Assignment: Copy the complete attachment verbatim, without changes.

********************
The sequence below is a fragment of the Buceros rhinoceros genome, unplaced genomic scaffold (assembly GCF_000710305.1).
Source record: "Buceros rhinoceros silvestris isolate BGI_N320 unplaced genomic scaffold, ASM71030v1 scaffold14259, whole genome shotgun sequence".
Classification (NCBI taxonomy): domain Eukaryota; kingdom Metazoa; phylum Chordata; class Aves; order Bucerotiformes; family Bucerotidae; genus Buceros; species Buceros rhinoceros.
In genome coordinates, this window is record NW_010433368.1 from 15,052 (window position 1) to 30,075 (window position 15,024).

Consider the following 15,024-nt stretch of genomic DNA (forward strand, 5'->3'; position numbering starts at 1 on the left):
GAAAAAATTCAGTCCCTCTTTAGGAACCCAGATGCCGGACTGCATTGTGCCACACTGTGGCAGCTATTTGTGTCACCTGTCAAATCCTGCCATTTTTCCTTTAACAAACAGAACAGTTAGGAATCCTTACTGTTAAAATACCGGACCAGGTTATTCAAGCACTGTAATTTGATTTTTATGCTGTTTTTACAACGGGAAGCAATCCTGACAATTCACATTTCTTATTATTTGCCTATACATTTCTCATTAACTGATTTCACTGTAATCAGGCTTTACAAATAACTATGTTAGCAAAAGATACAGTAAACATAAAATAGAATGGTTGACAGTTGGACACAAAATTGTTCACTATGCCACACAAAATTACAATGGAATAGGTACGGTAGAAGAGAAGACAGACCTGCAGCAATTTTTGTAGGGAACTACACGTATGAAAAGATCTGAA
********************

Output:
The sequence below is a fragment of the Buceros rhinoceros genome, unplaced genomic scaffold (assembly GCF_000710305.1).
Source record: "Buceros rhinoceros silvestris isolate BGI_N320 unplaced genomic scaffold, ASM71030v1 scaffold14259, whole genome shotgun sequence".
Classification (NCBI taxonomy): domain Eukaryota; kingdom Metazoa; phylum Chordata; class Aves; order Bucerotiformes; family Bucerotidae; genus Buceros; species Buceros rhinoceros.
In genome coordinates, this window is record NW_010433368.1 from 15,052 (window position 1) to 30,075 (window position 15,024).

Consider the following 15,024-nt stretch of genomic DNA (forward strand, 5'->3'; position numbering starts at 1 on the left):
GAAAAAATTCAGTCCCTCTTTAGGAACCCAGATGCCGGACTGCATTGTGCCACACTGTGGCAGCTATTTGTGTCACCTGTCAAATCCTGCCATTTTTCCTTTAACAAACAGAACAGTTAGGAATCCTTACTGTTAAAATACCGGACCAGGTTATTCAAGCACTGTAATTTGATTTTTATGCTGTTTTTACAACGGGAAGCAATCCTGACAATTCACATTTCTTATTATTTGCCTATACATTTCTCATTAACTGATTTCACTGTAATCAGGCTTTACAAATAACTATGTTAGCAAAAGATACAGTAAACATAAAATAGAATGGTTGACAGTTGGACACAAAATTGTTCACTATGCCACACAAAATTACAATGGAATAGGTACGGTAGAAGAGAAGACAGACCTGCAGCAATTTTTGTAGGGAACTACACGTATGAAAAGATCTGAA